Organisers have said there will be an equal opportunity to apply for tickets during the four weeks, saying it makes no difference when the application is made as long as it is received by 6pm on Monday 16 September.

Michael Cavanagh, chairman of Commonwealth Games Scotland, said: “We urge the public to buy tickets now to ensure that the venues are filled with saltire flags and cheering Scots, helping to make home advantage count.

“From swimming to weightlifting, our athletes are training hard to give you something to shout about, so come along and play your part in the Games.”

Applications for tickets can be made online on glasgow2014.com/tickets from 10am or via postal applications.

Applying for tickets

Applications will be accepted from 10am today at glasgow2014.com/tickets. E-mail will be the primary method of communication regarding ticket information and the Games.

To increase your chances of obtaining tickets, tick “Increase Your Chances” to indicate that you will accept a lower-price ticket if your preferred price category is not available. If you have only requested tickets in the lowest price category, this will not apply to you.

If you have a disability or impairment and require a personal assistant, you may select a personal assistant seat at no extra charge when applying for tickets.

You can pay by debit and credit card, pre-paid credit card, cheque or postal order. Applicants will be notified about their tickets between 30 September and 7 October.

Details about any remaining tickets will be released in October.

Frequently asked questions about buying tickets for Games

Q How many tickets are there and from when can I apply?

A About one million tickets will be going on sale today at 10am via www.glasgow2014.com/tickets.

Q How long have I got to apply then?

A All ticket applications must be submitted by 6pm on 16 September. You can only submit one application per household.

Q Is it first come, first served once applications are open?

A No, it makes no difference whether you apply for tickets on the first day, last day, or anytime in between.

Q What if one sport proves

too popular and is oversubscribed?

A Where ticket applications for particular sessions – for example the 100m final – exceed supply, organisers will hold a “fair, simple and completely impartial” draw.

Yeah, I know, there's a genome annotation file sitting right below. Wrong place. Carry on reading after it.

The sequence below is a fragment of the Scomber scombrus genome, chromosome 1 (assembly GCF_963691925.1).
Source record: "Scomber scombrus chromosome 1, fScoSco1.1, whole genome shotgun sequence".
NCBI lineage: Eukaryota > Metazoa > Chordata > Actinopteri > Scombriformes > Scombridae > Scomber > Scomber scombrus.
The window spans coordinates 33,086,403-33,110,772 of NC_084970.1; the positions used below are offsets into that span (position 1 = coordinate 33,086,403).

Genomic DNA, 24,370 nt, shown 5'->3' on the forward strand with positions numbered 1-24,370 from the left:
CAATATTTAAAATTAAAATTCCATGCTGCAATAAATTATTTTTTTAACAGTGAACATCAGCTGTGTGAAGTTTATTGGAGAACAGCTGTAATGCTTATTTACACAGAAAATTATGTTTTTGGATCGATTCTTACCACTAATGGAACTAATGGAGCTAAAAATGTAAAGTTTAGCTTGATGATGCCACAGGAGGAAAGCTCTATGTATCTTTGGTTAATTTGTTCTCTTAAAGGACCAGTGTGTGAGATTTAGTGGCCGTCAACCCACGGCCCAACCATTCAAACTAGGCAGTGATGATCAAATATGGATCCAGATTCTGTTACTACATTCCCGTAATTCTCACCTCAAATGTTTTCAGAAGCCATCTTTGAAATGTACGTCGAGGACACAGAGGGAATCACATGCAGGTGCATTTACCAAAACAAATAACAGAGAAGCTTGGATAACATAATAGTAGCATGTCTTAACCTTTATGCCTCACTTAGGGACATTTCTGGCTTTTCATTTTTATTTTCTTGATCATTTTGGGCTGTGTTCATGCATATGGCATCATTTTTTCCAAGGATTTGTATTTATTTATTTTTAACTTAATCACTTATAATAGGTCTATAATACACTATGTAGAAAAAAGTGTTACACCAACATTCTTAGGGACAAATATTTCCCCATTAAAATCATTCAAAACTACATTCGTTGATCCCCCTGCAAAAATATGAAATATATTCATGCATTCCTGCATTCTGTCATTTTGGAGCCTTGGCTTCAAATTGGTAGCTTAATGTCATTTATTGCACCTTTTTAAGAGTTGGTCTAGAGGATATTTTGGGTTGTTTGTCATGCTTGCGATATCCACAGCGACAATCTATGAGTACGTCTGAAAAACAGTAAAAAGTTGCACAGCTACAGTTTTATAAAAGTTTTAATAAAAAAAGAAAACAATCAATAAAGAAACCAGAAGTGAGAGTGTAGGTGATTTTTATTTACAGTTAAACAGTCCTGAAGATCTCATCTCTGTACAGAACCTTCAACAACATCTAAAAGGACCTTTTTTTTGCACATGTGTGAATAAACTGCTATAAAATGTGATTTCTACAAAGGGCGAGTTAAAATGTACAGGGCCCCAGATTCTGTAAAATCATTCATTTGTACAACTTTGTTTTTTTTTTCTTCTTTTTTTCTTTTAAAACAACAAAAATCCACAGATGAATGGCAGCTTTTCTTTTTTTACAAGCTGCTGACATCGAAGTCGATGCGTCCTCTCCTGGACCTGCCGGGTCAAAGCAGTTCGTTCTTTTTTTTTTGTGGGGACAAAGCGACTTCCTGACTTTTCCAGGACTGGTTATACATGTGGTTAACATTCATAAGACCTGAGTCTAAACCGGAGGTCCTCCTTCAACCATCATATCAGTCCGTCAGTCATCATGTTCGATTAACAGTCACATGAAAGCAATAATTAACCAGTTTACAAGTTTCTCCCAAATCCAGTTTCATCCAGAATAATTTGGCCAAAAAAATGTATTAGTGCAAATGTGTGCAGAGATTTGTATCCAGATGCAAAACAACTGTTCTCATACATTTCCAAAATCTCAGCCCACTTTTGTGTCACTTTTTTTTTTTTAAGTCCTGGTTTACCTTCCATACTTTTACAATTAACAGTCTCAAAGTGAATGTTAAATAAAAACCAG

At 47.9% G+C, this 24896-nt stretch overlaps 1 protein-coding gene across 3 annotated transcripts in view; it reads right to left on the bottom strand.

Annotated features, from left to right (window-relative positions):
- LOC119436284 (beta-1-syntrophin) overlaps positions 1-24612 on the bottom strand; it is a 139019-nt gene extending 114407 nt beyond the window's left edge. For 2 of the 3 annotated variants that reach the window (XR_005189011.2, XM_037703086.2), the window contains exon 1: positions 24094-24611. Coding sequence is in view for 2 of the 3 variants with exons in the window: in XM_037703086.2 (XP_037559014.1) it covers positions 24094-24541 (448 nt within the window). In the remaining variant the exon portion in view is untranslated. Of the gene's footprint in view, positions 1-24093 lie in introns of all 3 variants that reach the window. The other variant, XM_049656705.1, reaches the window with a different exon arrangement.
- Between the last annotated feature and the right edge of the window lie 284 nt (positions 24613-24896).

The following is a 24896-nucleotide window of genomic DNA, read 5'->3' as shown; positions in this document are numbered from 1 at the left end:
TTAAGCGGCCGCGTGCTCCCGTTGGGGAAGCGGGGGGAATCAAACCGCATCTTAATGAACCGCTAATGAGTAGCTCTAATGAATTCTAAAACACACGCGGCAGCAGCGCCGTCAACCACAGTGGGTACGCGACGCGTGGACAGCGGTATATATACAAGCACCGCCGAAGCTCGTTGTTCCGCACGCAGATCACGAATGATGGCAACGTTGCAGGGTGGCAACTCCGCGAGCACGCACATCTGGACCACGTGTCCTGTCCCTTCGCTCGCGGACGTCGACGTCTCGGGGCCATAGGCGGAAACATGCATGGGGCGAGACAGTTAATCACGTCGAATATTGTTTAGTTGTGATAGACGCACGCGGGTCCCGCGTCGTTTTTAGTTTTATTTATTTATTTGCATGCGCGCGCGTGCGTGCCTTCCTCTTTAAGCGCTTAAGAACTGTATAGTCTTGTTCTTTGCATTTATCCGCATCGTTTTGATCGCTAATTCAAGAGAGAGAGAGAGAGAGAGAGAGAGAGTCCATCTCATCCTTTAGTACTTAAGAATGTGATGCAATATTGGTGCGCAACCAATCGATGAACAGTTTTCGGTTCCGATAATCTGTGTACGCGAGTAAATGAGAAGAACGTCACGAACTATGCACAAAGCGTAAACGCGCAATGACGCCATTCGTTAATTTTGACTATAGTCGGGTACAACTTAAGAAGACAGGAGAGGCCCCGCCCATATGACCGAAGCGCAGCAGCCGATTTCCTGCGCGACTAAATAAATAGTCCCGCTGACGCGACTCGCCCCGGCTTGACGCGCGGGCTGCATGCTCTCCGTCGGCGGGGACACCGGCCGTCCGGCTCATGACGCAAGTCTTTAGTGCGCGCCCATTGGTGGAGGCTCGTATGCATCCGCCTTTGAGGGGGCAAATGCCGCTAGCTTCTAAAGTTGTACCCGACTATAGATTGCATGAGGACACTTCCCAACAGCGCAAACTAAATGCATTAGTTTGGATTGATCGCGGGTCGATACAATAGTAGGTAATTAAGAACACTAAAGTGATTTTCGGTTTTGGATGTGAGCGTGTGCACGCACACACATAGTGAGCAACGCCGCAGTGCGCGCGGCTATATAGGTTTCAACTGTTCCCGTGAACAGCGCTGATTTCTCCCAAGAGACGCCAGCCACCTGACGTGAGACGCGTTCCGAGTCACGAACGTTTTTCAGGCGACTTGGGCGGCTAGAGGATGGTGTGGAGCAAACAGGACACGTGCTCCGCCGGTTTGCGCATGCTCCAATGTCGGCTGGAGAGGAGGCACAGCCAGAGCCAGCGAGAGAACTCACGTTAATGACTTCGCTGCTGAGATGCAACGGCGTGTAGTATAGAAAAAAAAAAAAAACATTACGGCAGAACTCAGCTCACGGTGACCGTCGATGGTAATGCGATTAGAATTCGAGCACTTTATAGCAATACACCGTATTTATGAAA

Q If I apply for tickets for one sport is there any danger I will be sent tickets for another sport?

A You apply for the tickets you want. It’s not a lucky dip – if you’ve requested tickets for netball, you won’t be given tickets for table tennis.

Q Is there any risk of applying for four tickets for one event, but only receiving half that number?

A If you ask for four tickets, you will either be successful or unsuccessful in your application for four tickets. You will not be allocated one, two or three tickets.

Athletes share their thoughts about next year’s event

“The Commonwealth Games is a special event for me. I have fantastic memories of competing for Scotland”

Sir Chris Hoy (cyclist)

“it’s a bit like a mini-Olympics, it gets a lot of television coverage. I’d love to go back there and try to win a Commonwealth gold.”

Bradley Wiggins (cyclist)

“It would be really nice to have another history-making medal under my belt.”

Nicola Adams (boxer)

“It’s another major competition on home soil and I’d love to race at a Commonwealth Games.”

David Weir (wheelchair athlete)

“It’s absolutely great and I think my training is really going to step up leading into the Commonwealth Games.”

Robbie Renwick (swimmer)

“In this instance it’s as big, if not bigger, than the Olympic Games for me. It’s as close to home as it gets.”

Michael Jamieson (swimmer)

“The Commonwealth Games are something I’m looking towards. That’s what I’ll be focusing on next year.”

Jessica Ennis-Hill (heptathlete)

“At Glasgow 2014, I want to get a medal. To have a home crowd at London 2012 is special but for the Commonwealth Games to be in Scotland is huge.”

Lynsey Sharp (runner)

I am sure the whole of Scotland will be getting behind the Games. It will be good to pull on a Scottish jersey and hopefully get on the podium again.”

Neil Fachie (para-cyclist)

SEE ALSO

Jane Devine: Games legacy for all disabled people